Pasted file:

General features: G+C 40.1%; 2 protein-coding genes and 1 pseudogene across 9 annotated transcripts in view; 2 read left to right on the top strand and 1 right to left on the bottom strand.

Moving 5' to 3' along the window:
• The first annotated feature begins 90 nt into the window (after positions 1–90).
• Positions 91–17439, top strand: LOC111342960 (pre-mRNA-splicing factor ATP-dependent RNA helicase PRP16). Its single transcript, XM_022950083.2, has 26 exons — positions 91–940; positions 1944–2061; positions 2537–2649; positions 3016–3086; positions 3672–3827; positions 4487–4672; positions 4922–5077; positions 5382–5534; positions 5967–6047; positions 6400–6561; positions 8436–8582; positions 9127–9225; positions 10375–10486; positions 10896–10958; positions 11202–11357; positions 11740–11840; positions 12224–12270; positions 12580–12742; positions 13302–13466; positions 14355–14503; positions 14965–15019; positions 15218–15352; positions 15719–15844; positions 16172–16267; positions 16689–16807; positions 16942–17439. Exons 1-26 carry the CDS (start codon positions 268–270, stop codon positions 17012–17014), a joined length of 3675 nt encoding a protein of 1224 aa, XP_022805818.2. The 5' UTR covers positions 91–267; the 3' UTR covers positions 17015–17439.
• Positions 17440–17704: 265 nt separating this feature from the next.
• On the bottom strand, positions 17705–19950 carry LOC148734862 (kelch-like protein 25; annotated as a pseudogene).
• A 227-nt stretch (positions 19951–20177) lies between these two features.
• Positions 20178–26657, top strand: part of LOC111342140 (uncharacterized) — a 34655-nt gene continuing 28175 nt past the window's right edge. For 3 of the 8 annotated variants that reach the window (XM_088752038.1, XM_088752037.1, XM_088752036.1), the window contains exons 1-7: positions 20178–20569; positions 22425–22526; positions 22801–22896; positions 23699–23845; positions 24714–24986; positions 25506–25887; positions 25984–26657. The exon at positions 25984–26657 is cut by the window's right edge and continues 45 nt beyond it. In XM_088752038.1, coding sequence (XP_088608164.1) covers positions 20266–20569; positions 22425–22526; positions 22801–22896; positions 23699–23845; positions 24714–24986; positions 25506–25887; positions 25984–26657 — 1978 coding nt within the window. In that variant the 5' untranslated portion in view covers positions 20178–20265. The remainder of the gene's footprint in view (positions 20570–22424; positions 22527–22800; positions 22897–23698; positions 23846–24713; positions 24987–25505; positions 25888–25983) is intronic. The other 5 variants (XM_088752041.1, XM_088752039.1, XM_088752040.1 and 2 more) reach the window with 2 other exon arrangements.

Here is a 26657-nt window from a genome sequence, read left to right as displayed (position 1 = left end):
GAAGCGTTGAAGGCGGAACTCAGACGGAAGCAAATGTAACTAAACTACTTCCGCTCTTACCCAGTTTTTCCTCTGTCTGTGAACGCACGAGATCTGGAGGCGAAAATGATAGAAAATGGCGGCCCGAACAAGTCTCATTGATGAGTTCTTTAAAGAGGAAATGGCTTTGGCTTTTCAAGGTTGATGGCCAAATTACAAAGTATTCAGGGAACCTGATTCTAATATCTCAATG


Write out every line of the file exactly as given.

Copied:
General features: G+C 40.1%; 2 protein-coding genes and 1 pseudogene across 9 annotated transcripts in view; 2 read left to right on the top strand and 1 right to left on the bottom strand.

Moving 5' to 3' along the window:
• The first annotated feature begins 90 nt into the window (after positions 1–90).
• Positions 91–17439, top strand: LOC111342960 (pre-mRNA-splicing factor ATP-dependent RNA helicase PRP16). Its single transcript, XM_022950083.2, has 26 exons — positions 91–940; positions 1944–2061; positions 2537–2649; positions 3016–3086; positions 3672–3827; positions 4487–4672; positions 4922–5077; positions 5382–5534; positions 5967–6047; positions 6400–6561; positions 8436–8582; positions 9127–9225; positions 10375–10486; positions 10896–10958; positions 11202–11357; positions 11740–11840; positions 12224–12270; positions 12580–12742; positions 13302–13466; positions 14355–14503; positions 14965–15019; positions 15218–15352; positions 15719–15844; positions 16172–16267; positions 16689–16807; positions 16942–17439. Exons 1-26 carry the CDS (start codon positions 268–270, stop codon positions 17012–17014), a joined length of 3675 nt encoding a protein of 1224 aa, XP_022805818.2. The 5' UTR covers positions 91–267; the 3' UTR covers positions 17015–17439.
• Positions 17440–17704: 265 nt separating this feature from the next.
• On the bottom strand, positions 17705–19950 carry LOC148734862 (kelch-like protein 25; annotated as a pseudogene).
• A 227-nt stretch (positions 19951–20177) lies between these two features.
• Positions 20178–26657, top strand: part of LOC111342140 (uncharacterized) — a 34655-nt gene continuing 28175 nt past the window's right edge. For 3 of the 8 annotated variants that reach the window (XM_088752038.1, XM_088752037.1, XM_088752036.1), the window contains exons 1-7: positions 20178–20569; positions 22425–22526; positions 22801–22896; positions 23699–23845; positions 24714–24986; positions 25506–25887; positions 25984–26657. The exon at positions 25984–26657 is cut by the window's right edge and continues 45 nt beyond it. In XM_088752038.1, coding sequence (XP_088608164.1) covers positions 20266–20569; positions 22425–22526; positions 22801–22896; positions 23699–23845; positions 24714–24986; positions 25506–25887; positions 25984–26657 — 1978 coding nt within the window. In that variant the 5' untranslated portion in view covers positions 20178–20265. The remainder of the gene's footprint in view (positions 20570–22424; positions 22527–22800; positions 22897–23698; positions 23846–24713; positions 24987–25505; positions 25888–25983) is intronic. The other 5 variants (XM_088752041.1, XM_088752039.1, XM_088752040.1 and 2 more) reach the window with 2 other exon arrangements.

Here is a 26657-nt window from a genome sequence, read left to right as displayed (position 1 = left end):
GAAGCGTTGAAGGCGGAACTCAGACGGAAGCAAATGTAACTAAACTACTTCCGCTCTTACCCAGTTTTTCCTCTGTCTGTGAACGCACGAGATCTGGAGGCGAAAATGATAGAAAATGGCGGCCCGAACAAGTCTCATTGATGAGTTCTTTAAAGAGGAAATGGCTTTGGCTTTTCAAGGTTGATGGCCAAATTACAAAGTATTCAGGGAACCTGATTCTAATATCTCAATG